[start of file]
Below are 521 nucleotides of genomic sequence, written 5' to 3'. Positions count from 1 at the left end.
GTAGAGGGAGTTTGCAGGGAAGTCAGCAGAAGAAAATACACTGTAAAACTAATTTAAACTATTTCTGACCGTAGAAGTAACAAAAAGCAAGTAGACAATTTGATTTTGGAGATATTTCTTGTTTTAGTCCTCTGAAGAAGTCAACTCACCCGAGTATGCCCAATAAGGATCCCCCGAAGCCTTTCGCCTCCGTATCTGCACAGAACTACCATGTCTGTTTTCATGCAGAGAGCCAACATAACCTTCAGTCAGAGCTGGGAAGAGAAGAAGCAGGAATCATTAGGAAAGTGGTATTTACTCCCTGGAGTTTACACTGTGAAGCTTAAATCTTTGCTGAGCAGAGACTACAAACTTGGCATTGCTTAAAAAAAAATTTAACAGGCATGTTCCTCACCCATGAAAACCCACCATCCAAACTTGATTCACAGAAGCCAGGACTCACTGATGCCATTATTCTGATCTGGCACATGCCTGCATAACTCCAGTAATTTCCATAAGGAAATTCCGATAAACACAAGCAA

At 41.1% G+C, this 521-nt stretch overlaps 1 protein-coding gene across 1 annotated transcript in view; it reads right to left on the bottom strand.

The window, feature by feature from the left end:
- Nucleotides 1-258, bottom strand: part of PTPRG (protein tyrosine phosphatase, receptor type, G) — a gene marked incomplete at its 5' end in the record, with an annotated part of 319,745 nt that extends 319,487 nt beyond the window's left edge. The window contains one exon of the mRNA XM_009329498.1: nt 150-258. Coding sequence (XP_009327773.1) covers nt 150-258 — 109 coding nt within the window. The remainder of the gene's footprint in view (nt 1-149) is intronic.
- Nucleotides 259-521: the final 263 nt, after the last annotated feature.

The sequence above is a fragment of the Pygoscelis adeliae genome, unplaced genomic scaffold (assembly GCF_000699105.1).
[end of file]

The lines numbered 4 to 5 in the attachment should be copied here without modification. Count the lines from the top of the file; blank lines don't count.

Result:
The window, feature by feature from the left end:
- Nucleotides 1-258, bottom strand: part of PTPRG (protein tyrosine phosphatase, receptor type, G) — a gene marked incomplete at its 5' end in the record, with an annotated part of 319,745 nt that extends 319,487 nt beyond the window's left edge. The window contains one exon of the mRNA XM_009329498.1: nt 150-258. Coding sequence (XP_009327773.1) covers nt 150-258 — 109 coding nt within the window. The remainder of the gene's footprint in view (nt 1-149) is intronic.